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“In it’s way, a perfume is an invisible dress, playing on the tension between what is hidden and what is revealed.” ~ Thierry Wasser, Guerlain Perfumer

What is it about perfume that makes a woman feel, dare I say, desirable? Between the moment you put it on and the moment a man swoons over your scent, the perfume mixes with your chemistry to create a sensual aura that is yours alone. Whether your scent is a classic (Chanel No 5) or a more modern approach to perfume (Sugar by Fresh), we all have that signature scent that we call our own.

{Does anyone get this ad campaign?}

I’ve often wondered what’s involved in making my favorite perfumes. On my recent trip to France, I had the opportunity to find out. One sunny afternoon in the Village of Eze, in the mountains outside of Nice, David and I wandered into the Fragonard Parfumerie.

The perfumery is a family-owned business that was founded in 1926 in the town of Grasse, France. It was named after the French artist, Fragonard, who was born in Grasse. Handed down generation to generation, the Fragonard Parfumerie is owned and managed today by Agnes and Francoise Costa, two sisters who are the heirs to their family’s dynasty.

{A well-known painting by the artist, Fragonard.}

The History of Good Scents

The history of perfume goes back to Biblical times when the Hebrews learned about scents, oils, and herbs from the Egyptians. We’ve all heard about the three kings bringing Jesus frankincense and myrrh, which were, at the time, just as valuable as gold.

For more than a century, Grasse has been considered the perfume capital of the world because of its abundance of natural resources. The thousands of flowers that are indigenous to the area are used locally and are also shipped all over the world as raw materials to other perfume makers such as Elizabeth Arden. These aromatic flowers are the essential ingredient to creating perfume.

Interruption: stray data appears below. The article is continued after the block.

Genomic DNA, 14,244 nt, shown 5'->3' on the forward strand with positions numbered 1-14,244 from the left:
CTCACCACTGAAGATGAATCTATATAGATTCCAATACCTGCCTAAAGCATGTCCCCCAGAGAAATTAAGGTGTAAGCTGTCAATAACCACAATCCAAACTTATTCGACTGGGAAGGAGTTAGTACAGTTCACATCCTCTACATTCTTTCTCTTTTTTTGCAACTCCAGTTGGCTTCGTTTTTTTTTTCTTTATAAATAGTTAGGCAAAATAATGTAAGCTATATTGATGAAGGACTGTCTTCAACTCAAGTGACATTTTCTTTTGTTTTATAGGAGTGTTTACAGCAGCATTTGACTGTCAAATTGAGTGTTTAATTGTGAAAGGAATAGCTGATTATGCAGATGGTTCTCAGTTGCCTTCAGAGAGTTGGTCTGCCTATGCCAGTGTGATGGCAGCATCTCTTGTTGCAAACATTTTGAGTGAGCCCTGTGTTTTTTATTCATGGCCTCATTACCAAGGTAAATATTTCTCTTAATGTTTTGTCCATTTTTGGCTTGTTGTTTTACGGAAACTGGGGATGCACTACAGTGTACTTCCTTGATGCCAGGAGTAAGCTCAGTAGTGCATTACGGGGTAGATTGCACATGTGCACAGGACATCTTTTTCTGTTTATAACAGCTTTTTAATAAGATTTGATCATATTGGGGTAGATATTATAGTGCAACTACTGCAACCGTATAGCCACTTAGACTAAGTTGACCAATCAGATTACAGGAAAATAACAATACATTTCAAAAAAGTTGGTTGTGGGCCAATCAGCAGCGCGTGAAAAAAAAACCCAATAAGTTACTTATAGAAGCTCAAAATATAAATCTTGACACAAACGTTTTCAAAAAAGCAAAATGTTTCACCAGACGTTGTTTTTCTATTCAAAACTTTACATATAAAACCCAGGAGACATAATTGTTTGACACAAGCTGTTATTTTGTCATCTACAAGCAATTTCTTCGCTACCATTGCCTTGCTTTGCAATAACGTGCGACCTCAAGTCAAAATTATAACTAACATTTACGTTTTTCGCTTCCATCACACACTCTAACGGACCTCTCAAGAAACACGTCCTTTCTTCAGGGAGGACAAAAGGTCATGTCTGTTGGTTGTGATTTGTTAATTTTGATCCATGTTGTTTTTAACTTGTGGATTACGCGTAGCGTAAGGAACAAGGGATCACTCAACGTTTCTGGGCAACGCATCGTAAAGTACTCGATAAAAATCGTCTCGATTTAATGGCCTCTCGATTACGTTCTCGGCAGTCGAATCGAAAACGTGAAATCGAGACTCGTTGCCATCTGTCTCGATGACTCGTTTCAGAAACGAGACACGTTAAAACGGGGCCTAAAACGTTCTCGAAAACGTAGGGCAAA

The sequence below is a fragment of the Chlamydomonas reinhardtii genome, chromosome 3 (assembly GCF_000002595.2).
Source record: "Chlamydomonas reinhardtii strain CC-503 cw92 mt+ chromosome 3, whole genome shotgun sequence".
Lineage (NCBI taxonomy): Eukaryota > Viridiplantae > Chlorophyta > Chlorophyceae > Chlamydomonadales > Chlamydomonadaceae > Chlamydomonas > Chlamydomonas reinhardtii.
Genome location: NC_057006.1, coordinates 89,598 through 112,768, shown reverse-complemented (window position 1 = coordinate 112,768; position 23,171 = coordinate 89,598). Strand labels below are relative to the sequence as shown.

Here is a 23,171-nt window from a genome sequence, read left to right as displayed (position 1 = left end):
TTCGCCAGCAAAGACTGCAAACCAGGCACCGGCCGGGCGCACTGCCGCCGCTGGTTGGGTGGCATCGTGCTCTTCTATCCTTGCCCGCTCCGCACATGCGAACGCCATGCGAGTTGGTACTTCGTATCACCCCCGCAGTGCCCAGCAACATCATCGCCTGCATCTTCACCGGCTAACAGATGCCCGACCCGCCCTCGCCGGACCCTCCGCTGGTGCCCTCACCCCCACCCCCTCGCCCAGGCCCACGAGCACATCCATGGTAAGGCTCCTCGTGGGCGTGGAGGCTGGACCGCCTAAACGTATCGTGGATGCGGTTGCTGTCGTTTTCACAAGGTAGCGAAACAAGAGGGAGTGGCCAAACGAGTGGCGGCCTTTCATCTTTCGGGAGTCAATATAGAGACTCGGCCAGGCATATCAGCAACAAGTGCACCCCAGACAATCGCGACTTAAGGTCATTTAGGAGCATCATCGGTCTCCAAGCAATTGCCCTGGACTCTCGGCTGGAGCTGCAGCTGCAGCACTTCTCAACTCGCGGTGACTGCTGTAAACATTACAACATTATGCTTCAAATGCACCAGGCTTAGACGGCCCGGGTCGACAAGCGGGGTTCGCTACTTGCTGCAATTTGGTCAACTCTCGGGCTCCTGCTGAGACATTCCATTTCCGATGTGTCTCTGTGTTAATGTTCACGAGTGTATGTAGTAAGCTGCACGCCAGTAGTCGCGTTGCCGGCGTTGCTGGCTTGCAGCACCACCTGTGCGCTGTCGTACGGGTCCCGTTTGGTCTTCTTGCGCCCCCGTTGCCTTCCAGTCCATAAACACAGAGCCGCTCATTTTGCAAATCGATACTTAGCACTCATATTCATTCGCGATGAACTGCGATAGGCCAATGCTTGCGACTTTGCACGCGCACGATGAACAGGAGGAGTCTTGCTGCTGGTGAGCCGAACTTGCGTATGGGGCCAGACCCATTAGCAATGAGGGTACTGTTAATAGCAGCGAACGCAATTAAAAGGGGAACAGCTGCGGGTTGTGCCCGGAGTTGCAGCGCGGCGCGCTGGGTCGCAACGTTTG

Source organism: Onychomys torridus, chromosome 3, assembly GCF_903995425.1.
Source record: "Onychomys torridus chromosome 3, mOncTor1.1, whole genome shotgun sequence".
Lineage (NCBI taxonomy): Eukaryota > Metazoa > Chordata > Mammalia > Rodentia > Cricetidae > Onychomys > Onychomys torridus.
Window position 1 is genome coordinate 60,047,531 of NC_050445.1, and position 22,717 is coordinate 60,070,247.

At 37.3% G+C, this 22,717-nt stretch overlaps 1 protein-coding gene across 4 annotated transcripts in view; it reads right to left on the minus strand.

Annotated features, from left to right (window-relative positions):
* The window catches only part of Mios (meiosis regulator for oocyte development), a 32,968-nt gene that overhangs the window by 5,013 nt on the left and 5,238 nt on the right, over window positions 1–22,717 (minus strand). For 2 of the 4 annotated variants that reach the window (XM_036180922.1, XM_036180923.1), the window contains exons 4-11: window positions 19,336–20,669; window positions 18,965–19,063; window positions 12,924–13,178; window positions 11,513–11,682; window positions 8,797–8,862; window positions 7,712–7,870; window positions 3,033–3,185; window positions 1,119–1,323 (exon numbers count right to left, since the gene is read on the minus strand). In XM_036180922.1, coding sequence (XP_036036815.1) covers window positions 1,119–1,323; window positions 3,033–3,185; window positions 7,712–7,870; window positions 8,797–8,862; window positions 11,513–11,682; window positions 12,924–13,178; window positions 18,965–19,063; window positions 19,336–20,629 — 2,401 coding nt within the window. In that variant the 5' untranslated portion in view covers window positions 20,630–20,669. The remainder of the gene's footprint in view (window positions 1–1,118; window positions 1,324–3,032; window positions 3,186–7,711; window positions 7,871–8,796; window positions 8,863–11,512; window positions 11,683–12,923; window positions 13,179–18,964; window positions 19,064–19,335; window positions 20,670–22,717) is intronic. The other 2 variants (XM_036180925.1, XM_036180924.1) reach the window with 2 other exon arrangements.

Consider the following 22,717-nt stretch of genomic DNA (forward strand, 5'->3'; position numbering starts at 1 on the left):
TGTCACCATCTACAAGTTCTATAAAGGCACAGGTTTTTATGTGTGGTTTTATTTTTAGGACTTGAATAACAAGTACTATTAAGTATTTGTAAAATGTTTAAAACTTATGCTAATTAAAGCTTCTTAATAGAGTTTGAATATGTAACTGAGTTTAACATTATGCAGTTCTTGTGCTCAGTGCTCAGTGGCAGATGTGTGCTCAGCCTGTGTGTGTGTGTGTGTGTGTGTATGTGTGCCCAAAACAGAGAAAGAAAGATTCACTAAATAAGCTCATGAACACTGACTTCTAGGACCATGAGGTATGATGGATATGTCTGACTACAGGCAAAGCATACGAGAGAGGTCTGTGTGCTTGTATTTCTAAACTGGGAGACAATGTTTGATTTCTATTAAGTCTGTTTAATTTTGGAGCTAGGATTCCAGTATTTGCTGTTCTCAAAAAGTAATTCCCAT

{Lavender fields in Grasse.}

The Maker of Scents ~ The Perfumer 

Creating a scent is no easy task. It all starts with the perfume maker, or the perfumer, who is, more times than not, discovered at an early age to have the gift of discerning scents and understanding how the notes of a scent are layered. From then on, the life of a perfumer is not very sensible, to say the least. He or she must abstain from eating spicy foods, drinking alcohol, and smoking, as these activities deaden the senses.

{Understanding the notes of a perfume.}

A perfumer’s education usually consists of three years of studies and seven years of training. This enables them to discern between 2,000 different scents. This is apparently a lot of work, because at Fragonard, perfumers only work two hours a day as to not overwhelm or deaden the senses. With all of this, it’s easy to see why there are only about 150 true perfumers worldwide, and why most perfumeries create only one new scent a year.

{Thierry Wasser, Guerlain perfumer}

Making Scents

The process of making perfume is tedious. They start by making essential oils out of dried flowers. At Fragonard, they make whatever oils they can with locally grown flowers. If certain flowers are not available, they buy the essential oils from other regions. Essential oils are made by taking dried flowers and adding water vapor at high temperatures. They then use the perfumer’s formula of essential oils to achieve the desired layers.